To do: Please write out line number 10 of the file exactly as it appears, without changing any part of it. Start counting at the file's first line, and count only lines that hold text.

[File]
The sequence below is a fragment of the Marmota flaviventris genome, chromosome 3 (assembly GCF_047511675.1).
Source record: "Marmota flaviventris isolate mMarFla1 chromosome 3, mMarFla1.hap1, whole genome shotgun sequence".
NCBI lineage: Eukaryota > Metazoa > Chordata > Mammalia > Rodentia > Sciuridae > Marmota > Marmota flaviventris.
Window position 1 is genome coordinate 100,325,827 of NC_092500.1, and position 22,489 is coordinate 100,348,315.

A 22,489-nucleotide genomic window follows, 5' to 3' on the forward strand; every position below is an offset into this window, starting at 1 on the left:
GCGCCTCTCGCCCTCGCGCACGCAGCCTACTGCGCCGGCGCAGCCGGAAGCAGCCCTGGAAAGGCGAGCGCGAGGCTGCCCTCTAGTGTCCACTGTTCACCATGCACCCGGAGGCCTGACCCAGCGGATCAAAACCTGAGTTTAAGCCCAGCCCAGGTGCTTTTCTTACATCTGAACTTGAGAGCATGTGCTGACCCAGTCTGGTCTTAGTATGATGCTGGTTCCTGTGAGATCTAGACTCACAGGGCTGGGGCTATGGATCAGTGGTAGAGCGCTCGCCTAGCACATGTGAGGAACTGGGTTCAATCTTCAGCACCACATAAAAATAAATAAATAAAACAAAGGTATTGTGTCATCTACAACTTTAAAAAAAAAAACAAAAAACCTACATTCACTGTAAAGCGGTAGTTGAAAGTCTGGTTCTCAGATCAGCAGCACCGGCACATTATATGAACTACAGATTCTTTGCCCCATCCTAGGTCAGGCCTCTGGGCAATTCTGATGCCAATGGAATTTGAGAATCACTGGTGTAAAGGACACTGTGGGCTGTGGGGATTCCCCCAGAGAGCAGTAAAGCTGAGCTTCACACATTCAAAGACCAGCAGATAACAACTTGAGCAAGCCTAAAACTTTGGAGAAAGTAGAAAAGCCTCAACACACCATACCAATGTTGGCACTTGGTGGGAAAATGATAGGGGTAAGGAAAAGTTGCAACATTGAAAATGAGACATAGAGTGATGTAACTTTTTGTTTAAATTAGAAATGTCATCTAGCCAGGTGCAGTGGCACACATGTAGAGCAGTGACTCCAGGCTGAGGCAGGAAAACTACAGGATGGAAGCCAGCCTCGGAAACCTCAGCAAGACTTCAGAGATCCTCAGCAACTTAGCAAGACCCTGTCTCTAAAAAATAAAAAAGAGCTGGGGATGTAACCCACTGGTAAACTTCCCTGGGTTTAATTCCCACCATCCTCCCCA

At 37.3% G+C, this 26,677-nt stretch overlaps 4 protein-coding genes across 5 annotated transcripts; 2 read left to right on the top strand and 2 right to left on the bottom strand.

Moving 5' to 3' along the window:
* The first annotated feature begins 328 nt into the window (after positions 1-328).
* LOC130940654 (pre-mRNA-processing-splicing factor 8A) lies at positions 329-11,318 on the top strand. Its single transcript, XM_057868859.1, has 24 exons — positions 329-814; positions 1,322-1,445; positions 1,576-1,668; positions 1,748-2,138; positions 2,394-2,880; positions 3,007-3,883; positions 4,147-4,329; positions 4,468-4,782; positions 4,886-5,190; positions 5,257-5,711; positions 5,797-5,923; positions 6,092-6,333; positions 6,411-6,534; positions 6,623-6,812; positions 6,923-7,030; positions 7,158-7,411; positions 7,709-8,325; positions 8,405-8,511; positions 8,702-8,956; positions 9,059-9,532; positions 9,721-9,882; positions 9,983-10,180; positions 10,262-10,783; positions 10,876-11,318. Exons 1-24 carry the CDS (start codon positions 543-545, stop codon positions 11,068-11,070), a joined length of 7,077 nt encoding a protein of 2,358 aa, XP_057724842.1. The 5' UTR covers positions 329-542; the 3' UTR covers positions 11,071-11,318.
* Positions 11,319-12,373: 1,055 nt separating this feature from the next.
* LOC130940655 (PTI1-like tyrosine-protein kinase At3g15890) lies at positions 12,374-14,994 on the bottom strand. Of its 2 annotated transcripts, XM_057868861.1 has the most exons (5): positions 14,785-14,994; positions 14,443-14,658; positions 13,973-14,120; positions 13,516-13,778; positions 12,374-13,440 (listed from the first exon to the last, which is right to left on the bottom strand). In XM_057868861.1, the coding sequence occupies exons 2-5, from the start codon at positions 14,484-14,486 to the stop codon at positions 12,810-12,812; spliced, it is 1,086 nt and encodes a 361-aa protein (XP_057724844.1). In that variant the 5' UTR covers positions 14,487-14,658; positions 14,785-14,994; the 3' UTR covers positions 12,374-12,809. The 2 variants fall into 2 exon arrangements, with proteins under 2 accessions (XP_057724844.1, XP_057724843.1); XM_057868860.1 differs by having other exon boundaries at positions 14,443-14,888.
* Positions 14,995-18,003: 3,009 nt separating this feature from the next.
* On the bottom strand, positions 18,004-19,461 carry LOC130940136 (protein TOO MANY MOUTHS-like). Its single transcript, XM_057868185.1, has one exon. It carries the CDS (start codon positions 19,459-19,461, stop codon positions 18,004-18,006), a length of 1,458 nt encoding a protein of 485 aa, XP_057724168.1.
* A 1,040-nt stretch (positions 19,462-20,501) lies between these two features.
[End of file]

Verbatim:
* LOC130940654 (pre-mRNA-processing-splicing factor 8A) lies at positions 329-11,318 on the top strand. Its single transcript, XM_057868859.1, has 24 exons — positions 329-814; positions 1,322-1,445; positions 1,576-1,668; positions 1,748-2,138; positions 2,394-2,880; positions 3,007-3,883; positions 4,147-4,329; positions 4,468-4,782; positions 4,886-5,190; positions 5,257-5,711; positions 5,797-5,923; positions 6,092-6,333; positions 6,411-6,534; positions 6,623-6,812; positions 6,923-7,030; positions 7,158-7,411; positions 7,709-8,325; positions 8,405-8,511; positions 8,702-8,956; positions 9,059-9,532; positions 9,721-9,882; positions 9,983-10,180; positions 10,262-10,783; positions 10,876-11,318. Exons 1-24 carry the CDS (start codon positions 543-545, stop codon positions 11,068-11,070), a joined length of 7,077 nt encoding a protein of 2,358 aa, XP_057724842.1. The 5' UTR covers positions 329-542; the 3' UTR covers positions 11,071-11,318.